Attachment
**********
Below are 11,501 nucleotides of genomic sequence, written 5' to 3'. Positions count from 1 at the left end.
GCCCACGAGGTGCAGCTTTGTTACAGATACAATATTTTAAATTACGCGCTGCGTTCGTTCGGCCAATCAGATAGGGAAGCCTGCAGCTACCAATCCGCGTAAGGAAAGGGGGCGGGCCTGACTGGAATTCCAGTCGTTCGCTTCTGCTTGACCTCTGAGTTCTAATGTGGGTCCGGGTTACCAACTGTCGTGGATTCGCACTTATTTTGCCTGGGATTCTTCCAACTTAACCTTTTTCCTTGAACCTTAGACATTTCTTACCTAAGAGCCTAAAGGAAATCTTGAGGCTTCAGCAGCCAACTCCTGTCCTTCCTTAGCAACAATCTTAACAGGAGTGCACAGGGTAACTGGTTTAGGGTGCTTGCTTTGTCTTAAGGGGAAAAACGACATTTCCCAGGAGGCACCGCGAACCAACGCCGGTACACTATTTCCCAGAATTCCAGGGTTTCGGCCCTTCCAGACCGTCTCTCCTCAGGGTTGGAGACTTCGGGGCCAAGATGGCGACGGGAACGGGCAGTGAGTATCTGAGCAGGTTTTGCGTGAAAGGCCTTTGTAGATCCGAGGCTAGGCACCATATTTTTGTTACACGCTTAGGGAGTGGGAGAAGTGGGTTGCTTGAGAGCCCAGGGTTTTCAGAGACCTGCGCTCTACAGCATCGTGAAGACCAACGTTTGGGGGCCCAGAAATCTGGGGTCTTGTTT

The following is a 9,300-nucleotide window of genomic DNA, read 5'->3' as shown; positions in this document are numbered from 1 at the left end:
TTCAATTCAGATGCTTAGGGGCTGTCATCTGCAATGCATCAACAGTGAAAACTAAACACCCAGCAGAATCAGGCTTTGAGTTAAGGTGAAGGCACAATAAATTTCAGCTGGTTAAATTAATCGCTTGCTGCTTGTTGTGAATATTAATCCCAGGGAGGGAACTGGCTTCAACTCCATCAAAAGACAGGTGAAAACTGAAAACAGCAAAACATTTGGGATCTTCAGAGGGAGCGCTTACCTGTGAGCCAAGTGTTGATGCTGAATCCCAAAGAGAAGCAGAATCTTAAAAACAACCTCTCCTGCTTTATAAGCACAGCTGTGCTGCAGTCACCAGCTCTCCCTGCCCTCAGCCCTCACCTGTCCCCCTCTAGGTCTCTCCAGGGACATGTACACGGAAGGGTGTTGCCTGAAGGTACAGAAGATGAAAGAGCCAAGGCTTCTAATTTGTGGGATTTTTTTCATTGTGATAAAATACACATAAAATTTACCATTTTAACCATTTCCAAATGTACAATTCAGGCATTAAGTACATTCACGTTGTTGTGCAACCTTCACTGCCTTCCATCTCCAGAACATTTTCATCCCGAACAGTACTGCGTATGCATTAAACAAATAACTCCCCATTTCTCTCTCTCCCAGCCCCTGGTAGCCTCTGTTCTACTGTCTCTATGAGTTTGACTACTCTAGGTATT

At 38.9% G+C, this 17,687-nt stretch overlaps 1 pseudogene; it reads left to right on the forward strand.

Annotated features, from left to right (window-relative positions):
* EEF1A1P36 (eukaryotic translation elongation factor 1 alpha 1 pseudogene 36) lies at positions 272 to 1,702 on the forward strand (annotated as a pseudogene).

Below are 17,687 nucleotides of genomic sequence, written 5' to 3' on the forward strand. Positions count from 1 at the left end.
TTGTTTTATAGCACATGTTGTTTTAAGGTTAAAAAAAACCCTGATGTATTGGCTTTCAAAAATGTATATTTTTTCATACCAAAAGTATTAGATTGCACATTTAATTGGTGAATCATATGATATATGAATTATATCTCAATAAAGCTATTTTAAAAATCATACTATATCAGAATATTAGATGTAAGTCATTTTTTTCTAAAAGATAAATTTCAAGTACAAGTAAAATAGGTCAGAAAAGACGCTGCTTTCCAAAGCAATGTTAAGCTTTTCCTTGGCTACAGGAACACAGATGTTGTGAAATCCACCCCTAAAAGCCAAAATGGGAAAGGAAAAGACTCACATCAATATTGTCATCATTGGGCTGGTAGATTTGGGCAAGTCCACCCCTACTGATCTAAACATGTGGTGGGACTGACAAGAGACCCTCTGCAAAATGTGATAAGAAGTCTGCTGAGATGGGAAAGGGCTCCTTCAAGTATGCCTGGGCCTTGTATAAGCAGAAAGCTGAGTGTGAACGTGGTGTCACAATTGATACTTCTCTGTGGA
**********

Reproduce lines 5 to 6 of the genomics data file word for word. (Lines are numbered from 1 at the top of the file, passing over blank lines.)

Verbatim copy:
At 38.9% G+C, this 17,687-nt stretch overlaps 1 pseudogene; it reads left to right on the forward strand.

Annotated features, from left to right (window-relative positions):